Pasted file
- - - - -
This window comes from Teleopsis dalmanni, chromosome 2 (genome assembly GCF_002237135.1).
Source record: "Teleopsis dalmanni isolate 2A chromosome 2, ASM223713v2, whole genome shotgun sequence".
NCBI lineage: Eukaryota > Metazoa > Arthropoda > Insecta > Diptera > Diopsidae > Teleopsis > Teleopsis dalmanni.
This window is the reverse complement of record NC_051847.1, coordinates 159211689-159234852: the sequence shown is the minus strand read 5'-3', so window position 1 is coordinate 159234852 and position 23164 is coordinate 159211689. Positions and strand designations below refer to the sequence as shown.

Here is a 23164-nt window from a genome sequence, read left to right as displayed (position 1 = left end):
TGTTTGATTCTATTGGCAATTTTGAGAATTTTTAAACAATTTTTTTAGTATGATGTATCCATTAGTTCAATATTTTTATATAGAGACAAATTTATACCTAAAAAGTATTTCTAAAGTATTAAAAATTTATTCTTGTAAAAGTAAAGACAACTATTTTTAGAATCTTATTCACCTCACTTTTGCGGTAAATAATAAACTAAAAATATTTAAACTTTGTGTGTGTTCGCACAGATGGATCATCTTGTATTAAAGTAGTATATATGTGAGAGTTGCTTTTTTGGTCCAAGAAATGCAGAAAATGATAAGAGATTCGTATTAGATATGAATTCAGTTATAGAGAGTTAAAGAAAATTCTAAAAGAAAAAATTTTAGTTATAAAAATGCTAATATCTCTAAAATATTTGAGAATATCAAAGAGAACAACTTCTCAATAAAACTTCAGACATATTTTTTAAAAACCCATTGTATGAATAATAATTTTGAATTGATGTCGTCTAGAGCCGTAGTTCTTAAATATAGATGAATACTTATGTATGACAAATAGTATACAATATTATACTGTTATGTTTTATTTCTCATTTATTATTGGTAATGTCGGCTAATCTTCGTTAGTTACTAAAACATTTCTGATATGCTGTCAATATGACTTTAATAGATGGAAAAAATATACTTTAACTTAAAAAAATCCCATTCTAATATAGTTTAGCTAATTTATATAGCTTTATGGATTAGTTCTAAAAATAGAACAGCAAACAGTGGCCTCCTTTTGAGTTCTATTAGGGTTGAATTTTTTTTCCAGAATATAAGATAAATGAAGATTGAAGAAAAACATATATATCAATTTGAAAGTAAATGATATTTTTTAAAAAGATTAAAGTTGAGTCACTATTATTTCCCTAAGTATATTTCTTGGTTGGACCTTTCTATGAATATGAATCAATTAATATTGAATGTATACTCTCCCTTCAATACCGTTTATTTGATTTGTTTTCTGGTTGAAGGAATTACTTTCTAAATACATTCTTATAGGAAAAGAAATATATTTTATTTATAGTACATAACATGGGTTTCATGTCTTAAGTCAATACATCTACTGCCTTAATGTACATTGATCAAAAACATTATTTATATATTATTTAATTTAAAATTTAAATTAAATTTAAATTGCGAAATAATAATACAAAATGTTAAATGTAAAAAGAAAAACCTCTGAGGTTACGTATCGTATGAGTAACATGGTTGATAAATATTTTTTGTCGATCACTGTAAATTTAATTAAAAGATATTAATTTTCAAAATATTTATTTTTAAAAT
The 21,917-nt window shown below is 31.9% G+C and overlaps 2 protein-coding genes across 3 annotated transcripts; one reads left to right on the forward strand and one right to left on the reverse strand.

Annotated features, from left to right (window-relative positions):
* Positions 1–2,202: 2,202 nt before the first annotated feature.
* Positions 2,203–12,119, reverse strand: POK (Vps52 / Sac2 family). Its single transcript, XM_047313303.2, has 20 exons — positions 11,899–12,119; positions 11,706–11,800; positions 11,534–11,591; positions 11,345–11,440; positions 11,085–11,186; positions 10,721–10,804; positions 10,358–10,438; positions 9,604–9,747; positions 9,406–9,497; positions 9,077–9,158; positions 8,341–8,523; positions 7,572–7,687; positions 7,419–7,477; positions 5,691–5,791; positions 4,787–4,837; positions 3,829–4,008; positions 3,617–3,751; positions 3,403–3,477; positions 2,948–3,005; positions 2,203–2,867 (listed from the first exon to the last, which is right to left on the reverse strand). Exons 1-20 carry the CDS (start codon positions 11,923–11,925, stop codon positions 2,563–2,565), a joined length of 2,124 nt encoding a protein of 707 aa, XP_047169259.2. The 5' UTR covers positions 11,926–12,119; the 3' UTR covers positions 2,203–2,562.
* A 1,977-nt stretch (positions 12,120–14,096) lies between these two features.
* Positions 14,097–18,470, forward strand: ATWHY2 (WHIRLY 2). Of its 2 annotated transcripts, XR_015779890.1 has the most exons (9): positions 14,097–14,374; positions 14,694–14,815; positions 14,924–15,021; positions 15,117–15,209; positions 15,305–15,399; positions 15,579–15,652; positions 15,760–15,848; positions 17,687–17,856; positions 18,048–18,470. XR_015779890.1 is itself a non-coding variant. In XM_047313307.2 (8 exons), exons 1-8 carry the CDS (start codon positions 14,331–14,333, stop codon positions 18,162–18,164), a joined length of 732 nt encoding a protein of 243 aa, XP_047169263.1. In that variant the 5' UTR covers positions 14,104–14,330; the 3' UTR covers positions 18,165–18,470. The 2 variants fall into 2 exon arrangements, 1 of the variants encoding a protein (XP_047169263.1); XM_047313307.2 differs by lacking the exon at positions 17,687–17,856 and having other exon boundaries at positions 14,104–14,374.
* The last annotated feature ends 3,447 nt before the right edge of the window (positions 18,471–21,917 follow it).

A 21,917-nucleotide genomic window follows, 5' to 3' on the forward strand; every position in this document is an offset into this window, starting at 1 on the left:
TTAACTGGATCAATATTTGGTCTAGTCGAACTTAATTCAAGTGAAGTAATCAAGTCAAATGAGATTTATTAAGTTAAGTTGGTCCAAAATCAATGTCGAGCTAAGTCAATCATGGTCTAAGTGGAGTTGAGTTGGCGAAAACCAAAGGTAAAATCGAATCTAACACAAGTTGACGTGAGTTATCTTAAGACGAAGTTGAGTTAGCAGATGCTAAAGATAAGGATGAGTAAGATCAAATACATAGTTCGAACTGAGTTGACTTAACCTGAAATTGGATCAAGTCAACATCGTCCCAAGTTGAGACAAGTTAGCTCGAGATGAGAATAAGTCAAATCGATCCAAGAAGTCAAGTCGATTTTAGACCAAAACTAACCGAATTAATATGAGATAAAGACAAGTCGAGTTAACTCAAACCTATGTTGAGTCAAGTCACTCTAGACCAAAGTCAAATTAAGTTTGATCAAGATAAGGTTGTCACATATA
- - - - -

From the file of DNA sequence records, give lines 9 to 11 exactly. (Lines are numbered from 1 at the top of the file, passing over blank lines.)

* Positions 1–2,202: 2,202 nt before the first annotated feature.
* Positions 2,203–12,119, reverse strand: POK (Vps52 / Sac2 family). Its single transcript, XM_047313303.2, has 20 exons — positions 11,899–12,119; positions 11,706–11,800; positions 11,534–11,591; positions 11,345–11,440; positions 11,085–11,186; positions 10,721–10,804; positions 10,358–10,438; positions 9,604–9,747; positions 9,406–9,497; positions 9,077–9,158; positions 8,341–8,523; positions 7,572–7,687; positions 7,419–7,477; positions 5,691–5,791; positions 4,787–4,837; positions 3,829–4,008; positions 3,617–3,751; positions 3,403–3,477; positions 2,948–3,005; positions 2,203–2,867 (listed from the first exon to the last, which is right to left on the reverse strand). Exons 1-20 carry the CDS (start codon positions 11,923–11,925, stop codon positions 2,563–2,565), a joined length of 2,124 nt encoding a protein of 707 aa, XP_047169259.2. The 5' UTR covers positions 11,926–12,119; the 3' UTR covers positions 2,203–2,562.
* A 1,977-nt stretch (positions 12,120–14,096) lies between these two features.